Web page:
“Hello dear Freddie.” Bobby smiled sweetly. “Getting’ a bit of a chill out there is it?”

“Yeah, yeah it is. You got your meeting tonight? Any fireworks planned?”

Bobby smiled. “Maybe, you never know what will happen.” He said with a wink and a smile.

Every Sunday at approximately half past seven, Bobby played host to a large contingent of neighborhood children and their parents. They came for the ‘Sunday Magic’ presented by Bobby.

Each Sunday Bobby created something spectacular through reading circle, magic tricks or songs. The magic created would be the birth of creativity, a spark of imagination or the doorway to a whole new world of possibilities.

The bell above the door chimed and soon the air was filled with the voices of children and their parents laughing, chatting and quite simply in the process of warming up.

“Welcome Children! Welcome.” Bobby exclaimed. This was the highlight of his week.

A chorus of ‘Bobby! Bobby!’ greeted him.

“Helloo Children! His laugh was gentle, his eyes brilliant. “What you say we start with a story tonight?”

Again a chorus of ‘yes! yes!’

“All right children, gather ‘round now. Parent’s you too.” Bobby waved them into the circle that was forming on the floor where he sat.

Once settled, Bobby began.

“Gather round ye young children for a tale of woe and of glee,
for it is the story of the birth of Magical Mcgee.
McGee was a lad without splendor or shine,
An average child they say born before his time.
His mother was lovely
His father was brave
But their treasure, a child, they were left to crave.
That is my dear friends
Until one winter night
The winds came a howling and the sky lit up bright!
The mother, the father
And their good dog Gibbon
Looked up and they gasped
at the colorful flowing Ribbon.
The light danced in the sky
From hither to yawn
Swirling and flowing
Bringing with it a new dawn
The mother
The father
Looked down in their arms
And lay a fine baby
they would keep safe from harm
They laughed they cried
They thanked heaven above
For this child was theirs
which they promised to love
A child of light
A child of love
Born of pure magic
Gentle as a dove
And now I will tell you
A special surprise
For I have now found
A treat for your eyes
Look closer my loves
And hope you will see
Born on the magic
Of wee little McGee

Bobby took three rubberbands in his hands and locked them together in a circle. He then showed each child the circle.

One explained, “Hey that’s me! I’m a doctor!!”
Another one gasped, “I’m a teacher!”
And yet the youngest, “I’m helping children in Africa!”

The rest of the evening continued on as each child revealed a potential never imagined. The parents were astonished but not surprised, for they knew of Bobby’s way with the world.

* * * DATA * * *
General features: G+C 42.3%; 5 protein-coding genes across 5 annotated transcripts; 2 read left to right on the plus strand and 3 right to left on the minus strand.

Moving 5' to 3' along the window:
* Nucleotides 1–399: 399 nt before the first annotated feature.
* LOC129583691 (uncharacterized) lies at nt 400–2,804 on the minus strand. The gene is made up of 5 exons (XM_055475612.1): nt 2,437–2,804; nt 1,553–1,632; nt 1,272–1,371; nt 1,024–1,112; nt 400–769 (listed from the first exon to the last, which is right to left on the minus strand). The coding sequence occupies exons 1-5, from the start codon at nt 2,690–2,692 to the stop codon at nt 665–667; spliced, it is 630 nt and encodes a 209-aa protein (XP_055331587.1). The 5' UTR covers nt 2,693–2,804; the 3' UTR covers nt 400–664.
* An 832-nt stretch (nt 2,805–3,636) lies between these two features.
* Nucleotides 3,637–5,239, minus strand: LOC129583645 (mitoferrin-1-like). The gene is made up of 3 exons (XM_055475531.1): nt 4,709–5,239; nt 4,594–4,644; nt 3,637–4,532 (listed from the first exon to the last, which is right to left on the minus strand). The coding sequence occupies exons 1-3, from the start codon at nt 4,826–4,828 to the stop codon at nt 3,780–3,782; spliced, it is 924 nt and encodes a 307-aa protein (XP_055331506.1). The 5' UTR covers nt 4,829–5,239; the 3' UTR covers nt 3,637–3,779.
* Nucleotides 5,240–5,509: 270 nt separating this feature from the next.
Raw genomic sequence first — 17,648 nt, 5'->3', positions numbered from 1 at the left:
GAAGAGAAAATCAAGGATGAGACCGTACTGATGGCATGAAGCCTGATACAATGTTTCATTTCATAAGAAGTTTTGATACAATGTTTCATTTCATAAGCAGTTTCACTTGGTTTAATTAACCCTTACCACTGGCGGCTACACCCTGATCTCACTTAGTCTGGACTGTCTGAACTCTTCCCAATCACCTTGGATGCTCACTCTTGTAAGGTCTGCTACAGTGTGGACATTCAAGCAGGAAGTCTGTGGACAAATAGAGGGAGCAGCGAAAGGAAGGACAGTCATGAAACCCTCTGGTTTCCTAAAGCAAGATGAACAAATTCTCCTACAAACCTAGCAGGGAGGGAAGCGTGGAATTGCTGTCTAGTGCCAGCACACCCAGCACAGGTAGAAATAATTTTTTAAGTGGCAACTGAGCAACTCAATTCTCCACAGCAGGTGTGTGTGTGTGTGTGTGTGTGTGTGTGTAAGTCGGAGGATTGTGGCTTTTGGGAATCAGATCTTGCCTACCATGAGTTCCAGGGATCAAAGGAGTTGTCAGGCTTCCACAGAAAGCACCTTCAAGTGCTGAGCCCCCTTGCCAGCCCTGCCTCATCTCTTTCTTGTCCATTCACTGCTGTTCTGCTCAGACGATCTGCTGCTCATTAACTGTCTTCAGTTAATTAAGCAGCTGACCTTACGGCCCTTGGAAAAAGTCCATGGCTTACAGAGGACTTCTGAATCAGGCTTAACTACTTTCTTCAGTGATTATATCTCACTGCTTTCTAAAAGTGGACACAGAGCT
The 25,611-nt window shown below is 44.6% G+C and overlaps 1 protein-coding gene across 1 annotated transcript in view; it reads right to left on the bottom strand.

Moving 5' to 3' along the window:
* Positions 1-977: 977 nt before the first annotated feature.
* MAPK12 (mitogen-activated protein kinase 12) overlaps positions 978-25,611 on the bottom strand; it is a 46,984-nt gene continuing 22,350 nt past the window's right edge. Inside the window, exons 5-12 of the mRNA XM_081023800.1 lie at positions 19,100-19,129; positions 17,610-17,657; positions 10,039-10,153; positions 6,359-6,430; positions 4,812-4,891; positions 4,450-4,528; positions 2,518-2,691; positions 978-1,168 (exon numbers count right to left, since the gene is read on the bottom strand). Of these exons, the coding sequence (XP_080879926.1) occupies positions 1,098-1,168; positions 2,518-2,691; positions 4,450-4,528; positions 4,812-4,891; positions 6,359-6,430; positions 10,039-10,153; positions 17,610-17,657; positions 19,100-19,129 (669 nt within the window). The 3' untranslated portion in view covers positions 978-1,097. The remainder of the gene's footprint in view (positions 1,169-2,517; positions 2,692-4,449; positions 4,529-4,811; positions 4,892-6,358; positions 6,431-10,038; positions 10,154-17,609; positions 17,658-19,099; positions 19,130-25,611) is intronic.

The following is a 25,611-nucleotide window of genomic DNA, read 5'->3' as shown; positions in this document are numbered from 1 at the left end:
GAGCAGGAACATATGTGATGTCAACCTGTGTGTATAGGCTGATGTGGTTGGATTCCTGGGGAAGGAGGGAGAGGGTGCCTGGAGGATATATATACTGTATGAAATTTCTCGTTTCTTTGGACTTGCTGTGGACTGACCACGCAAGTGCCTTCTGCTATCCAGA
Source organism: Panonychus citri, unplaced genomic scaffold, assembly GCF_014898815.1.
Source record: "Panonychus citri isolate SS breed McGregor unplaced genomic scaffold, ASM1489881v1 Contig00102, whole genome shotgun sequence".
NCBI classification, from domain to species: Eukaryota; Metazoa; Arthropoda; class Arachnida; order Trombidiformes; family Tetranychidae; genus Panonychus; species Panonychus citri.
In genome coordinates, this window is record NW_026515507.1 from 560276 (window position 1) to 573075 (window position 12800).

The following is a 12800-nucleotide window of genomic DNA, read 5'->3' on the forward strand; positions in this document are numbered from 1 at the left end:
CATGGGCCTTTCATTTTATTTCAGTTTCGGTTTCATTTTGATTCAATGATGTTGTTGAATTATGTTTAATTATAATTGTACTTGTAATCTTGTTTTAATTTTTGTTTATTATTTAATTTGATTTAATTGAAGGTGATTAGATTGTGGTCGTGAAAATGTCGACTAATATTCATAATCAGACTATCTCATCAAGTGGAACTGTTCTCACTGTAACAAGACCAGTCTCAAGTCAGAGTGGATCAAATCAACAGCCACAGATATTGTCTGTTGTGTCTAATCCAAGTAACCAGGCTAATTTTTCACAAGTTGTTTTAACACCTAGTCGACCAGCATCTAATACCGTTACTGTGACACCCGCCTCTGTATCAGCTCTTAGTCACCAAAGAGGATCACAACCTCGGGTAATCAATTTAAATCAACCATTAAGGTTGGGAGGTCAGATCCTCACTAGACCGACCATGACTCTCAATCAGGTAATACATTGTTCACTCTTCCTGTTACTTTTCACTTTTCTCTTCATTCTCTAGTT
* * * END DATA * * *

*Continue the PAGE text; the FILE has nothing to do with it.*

And then Bobby did something they didn’t expect. He brought the circle to the parents. As he past it around, each parent gasped and smiled and the look of a hopeful child came over their faces.

One explained, “Can I still do this?”
Another one gasped, “It’s not to late?”
And yet the youngest parent, “I’ll be brave enough?”

Bobby smiled at them all and collapsed the rubberbands back into what they once were.

The evening conversation then pursued with talks of hopes and dreams yet to be filled.

By the end of the night, hugs were exchanged and joy was abundant. Bobby closed up the store and shut off the light and in the moon light snowflakes looked like crystals.


By: Colette Calapristi Casey
© copyright 2014

The grab was supposed to be easy: No witnesses, no yelling, neat and tidy with a bow pulled tight around it like a noose. The drop was to take place and Grand Central, no cops, no worries, and the payout my boss said he was owed.
The day started out all right, I tagged Lenny coming out of the Concord apartments on schedule. Lenny would walk that sissy dog, yappin all the way I gotta say, got the coffee, then back up to the digs.

I scoped out my spot by the newsstand and paid the guy filling in for the owner an easy 100 to let me hang out to be able to record the tones on the keypad of the door so I could let myself in. Lenny liked to use the side entrance after getting coffee I guess for the exercise of running the stairs. Geez. No wonder this guy was so skinny. Must have been real ugly too, cause he always had his cap pulled low over his weasel face.

This was my life for 6 weeks. Dog. Coffee. Stairs. Then watching Lenny grab a cab to work. I didn’t know much about this job other than Lenny was in deep with the mob and had to pay up. Over the six weeks, I couldn’t see how the hell the money Lenny supposedly took from the mob was spent. Lenny lived a pretty basic life, no big spending, no clubbing, not much of anything else, just work, dog, repeat.

The day finally came when I saw Lenny leave the apartment. I had parked my car in the ally outside the side door and entered they key code I had Joey the keymaker translate for me. I had been in the stairs a couple times before to get a feel for the space and figured if I stand behind the door I could nail Lenny with the sedative.

Everything went off as planned, I shot Lenny full of the stuff and he started acting like a drunk. Perfect, I could carry his sorry in debt ass out of the building with not so much as a blink from anybody watching.